Having retired from his work as a college administrator, Katz dedicated himself to the project full-time, enlisting an architect and a contractor to oversee the renovation. They began with the exterior of the building, securing the walls (“The north wall was moving north,” said Katz) and repairing the roof. All of the light fixtures in the building were rewired to address the fire hazard. “It was really a tinderbox,” said Katz. The walls were repaired and painted, the hardwood floor in the sanctuary was ripped up and new hardwood installed, and all the marble plaques and signs throughout the building were cleaned and their lettering repainted. New upholstered pews will be installed in the next few weeks.
Where a wooden slab existed for decades, a circular stained-glass window was installed in the north wall a few weeks ago. It replaced, after many decades, a window that was smashed in a break-in during the 1950s. More biblically symbolic, the break-in left the marble tablets, displayed above the ark beneath the stained glass window, broken in half.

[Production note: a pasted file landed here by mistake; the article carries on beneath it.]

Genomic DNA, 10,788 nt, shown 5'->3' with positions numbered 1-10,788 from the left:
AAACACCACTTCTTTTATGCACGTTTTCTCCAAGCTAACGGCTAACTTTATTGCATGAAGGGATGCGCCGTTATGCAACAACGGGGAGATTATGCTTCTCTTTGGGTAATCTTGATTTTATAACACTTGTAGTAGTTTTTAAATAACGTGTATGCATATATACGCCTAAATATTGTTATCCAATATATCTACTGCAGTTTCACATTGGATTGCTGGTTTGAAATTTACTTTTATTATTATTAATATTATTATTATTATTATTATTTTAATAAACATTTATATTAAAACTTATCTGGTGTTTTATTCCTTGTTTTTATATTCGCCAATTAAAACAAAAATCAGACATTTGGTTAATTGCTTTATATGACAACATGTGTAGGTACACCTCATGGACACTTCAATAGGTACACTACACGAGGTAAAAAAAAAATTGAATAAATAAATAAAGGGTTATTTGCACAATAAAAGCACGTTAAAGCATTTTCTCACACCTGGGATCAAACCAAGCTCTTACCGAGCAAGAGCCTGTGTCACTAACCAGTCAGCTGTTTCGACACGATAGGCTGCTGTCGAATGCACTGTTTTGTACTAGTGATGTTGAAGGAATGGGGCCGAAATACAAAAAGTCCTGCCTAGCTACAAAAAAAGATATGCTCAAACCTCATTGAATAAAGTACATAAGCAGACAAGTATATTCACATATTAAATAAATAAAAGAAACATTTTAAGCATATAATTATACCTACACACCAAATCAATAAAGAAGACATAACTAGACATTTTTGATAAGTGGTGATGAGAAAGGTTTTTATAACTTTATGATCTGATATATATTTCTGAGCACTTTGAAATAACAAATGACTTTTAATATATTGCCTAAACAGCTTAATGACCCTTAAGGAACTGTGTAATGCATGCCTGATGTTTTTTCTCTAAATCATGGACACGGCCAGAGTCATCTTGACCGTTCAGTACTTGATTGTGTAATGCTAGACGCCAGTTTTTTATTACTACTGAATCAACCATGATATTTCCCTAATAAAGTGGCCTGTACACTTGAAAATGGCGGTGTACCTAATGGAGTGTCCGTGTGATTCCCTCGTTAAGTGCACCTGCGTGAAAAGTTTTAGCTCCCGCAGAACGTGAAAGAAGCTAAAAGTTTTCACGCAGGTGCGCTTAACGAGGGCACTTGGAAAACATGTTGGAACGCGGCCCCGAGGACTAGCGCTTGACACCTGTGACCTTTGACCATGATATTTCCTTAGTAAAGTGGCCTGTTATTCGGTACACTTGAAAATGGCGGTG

Just a few weeks ago, the tablets were reinstalled above the ark, glued back together, the marble cleaned and the gold letters repainted, going a long way towards restoring the synagogue to its former glory.
Looking at the art along the gallery walls, overlooking the newly restored tablets and zodiacs, and surrounded by artists and guests at Sunday’s opening of the art show, Ruffer reveled in the growing crowd filling the gallery.
“It’s a miracle — it’s a series of miracles,” he said. “You can’t appreciate it if you didn’t see it before.”
This is one of a two-part series on the Lower East Side. Click here to read about this nonagenarian artist who is remembering the neighborhood through drawing.